ESPE Abstracts (2014) 82 P-D-3-3-867

The Effect of GH and Pubertal Induction Therapy in Turner Syndrome

Sukran Darcana, Samim Ozena, Ozge Kopruluc, Tahir Atikb, Ferda Ozkinayb & Damla Goksena


aDepartment of Pediatric Endocrinology, Ege University School of Medicine, Izmir, Turkey; bDepartment of Pediatric Genetics, Ege University School of Medicine, Izmir, Turkey; cDepartment of Pediatrics, Ege University School of Medicine, Izmir, Turkey


Background: The most prominent clinical feature in patients with Turner syndrome (TS) is short stature.

Objective and hypotheses: To assess the effect of GH and pubertal induction therapy on height gain in patients with TS.

Method: 58 TS patients with a mean age of 18.9±7.2 years were documented retrospectively. Clinical findings, karyotype, impact of baseline age, dosage, baseline bone age, duration of the GH and pubertal induction therapy was investigated.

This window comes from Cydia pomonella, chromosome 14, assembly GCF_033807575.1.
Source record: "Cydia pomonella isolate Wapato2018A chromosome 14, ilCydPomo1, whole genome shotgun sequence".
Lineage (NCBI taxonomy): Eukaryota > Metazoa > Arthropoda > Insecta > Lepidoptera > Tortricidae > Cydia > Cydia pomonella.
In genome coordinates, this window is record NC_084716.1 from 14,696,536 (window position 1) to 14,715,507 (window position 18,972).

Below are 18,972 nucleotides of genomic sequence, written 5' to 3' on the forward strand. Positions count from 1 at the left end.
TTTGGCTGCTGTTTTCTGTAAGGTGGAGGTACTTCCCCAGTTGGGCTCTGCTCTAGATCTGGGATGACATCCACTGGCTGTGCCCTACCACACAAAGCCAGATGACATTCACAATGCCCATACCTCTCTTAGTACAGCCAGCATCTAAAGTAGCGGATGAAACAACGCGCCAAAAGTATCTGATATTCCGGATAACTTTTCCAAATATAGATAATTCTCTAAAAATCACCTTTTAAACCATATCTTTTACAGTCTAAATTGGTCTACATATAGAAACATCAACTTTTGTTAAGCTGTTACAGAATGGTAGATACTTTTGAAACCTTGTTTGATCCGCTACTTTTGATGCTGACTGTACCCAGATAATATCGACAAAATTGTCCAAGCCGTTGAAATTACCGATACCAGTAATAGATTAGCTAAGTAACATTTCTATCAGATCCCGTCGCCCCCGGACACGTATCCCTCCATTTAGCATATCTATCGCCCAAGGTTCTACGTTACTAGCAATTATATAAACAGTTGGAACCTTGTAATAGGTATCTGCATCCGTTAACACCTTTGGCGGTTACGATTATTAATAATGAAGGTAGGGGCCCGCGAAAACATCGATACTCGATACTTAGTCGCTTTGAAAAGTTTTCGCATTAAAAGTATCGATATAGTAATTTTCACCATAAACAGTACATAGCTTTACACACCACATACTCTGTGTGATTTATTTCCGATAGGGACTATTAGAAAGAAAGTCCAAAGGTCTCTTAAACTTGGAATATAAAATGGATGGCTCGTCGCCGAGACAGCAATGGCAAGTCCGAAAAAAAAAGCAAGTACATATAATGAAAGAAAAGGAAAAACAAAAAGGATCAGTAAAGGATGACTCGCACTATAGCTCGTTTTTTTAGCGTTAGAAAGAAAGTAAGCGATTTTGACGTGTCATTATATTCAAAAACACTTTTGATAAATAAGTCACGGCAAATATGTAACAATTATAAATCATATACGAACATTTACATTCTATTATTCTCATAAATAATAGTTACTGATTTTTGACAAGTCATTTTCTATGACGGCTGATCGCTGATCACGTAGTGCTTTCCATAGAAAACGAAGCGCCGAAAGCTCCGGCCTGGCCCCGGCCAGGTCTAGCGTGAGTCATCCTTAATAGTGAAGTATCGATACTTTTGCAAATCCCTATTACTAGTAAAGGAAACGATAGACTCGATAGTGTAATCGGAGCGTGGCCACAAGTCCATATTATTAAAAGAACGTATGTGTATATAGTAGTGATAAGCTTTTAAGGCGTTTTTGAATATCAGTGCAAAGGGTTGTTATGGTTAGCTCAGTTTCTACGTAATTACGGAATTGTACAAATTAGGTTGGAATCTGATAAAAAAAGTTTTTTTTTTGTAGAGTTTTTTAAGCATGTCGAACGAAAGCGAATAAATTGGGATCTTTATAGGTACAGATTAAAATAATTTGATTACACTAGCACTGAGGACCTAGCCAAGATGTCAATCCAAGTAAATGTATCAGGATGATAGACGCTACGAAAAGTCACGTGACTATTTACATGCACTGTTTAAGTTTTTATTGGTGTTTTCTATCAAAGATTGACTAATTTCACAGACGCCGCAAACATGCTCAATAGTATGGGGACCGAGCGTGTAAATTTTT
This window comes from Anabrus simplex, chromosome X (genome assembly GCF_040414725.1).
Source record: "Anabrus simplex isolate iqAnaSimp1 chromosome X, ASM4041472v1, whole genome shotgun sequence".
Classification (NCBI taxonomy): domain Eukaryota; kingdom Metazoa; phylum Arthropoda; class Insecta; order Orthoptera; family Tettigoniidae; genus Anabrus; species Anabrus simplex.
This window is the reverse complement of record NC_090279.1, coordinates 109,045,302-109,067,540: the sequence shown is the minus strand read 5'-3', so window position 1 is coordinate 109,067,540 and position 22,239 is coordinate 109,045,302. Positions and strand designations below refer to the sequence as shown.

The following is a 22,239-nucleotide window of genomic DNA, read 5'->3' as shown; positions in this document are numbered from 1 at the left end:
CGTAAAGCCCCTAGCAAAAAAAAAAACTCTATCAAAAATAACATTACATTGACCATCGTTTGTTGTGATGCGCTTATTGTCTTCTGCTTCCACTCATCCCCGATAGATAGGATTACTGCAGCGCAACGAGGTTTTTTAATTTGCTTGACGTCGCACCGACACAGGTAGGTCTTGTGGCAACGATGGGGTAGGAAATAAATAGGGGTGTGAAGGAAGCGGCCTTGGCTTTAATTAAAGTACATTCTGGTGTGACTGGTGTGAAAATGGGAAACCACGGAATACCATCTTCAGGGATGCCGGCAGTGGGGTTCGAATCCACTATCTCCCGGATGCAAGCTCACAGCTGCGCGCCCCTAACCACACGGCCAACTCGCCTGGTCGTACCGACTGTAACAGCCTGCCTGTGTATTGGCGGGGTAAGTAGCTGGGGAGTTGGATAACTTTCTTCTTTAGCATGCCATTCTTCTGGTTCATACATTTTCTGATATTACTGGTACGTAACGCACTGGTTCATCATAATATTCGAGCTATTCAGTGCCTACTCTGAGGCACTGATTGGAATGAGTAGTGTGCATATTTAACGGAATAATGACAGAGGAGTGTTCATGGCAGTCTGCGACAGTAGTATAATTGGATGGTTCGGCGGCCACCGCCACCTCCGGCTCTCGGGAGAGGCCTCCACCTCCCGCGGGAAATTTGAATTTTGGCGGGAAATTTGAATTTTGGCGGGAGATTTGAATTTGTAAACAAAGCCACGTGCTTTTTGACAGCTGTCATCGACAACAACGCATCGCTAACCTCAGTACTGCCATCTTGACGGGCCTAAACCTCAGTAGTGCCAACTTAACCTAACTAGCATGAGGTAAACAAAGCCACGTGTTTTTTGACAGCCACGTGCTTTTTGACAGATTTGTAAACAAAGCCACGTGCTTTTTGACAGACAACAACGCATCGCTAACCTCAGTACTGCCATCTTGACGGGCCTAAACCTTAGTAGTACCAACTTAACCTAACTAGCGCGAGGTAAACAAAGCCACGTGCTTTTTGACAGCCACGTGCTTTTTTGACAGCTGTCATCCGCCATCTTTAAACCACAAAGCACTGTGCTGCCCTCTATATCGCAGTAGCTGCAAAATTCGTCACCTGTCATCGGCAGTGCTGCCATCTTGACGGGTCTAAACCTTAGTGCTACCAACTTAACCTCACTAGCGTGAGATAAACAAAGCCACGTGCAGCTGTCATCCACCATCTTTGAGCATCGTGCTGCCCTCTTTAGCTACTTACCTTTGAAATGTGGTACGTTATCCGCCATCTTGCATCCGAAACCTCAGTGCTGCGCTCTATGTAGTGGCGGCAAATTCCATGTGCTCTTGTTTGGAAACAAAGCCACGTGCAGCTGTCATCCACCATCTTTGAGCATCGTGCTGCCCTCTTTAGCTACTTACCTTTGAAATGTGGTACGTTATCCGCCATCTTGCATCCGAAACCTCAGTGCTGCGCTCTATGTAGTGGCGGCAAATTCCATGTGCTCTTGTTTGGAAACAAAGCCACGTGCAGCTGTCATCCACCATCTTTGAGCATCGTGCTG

Results: On admission mean age and height SDS was, 9.6±4.2 years and −3.1±1.1 S.D. respectively. Difference between chronologic and bone age (CA–BA) was −2.3±1.5 years. GH therapy (0.038±0.008 mg/kg per day) was initiated in 52 of the patients (%89) (mean height SDS: −3.3±1.1) at an age of 10±3.3 years and a bone age of 7.9±2.9 years. CA–BA was: −2.3±1.5 years. Estrogen treatment for pubertal induction was given at an age of 14.6±1.5 years and bone age of 11.6±1.6 years. Mean final height was 147±5.5 cm (final height SDS −2±0.95) in the 21 patients who had achieved final height. 32 of the patients were diagnosed below 10 years (group 1) and 26 above 10 years (group 2). Six of the patients (18.7%) from group 1 and 15 of the patients (57.6%) from group 2 reached to final height. Final height SDS of the two groups did not reach to statistical significance (P=0.133). Positive correlation was found between height gain and baseline age, initial age of GH and CA–BA (P<0.05). Height gain in patients treated with GH was 0.9±1.2 S.D. while in patients untreated was 0.2±1.5 S.D. (P=0.18).

Conclusion: Early diagnosis, early initiation of GH therapy and the delay of initial bone age are important for height gain.

Abstract withdrawn.

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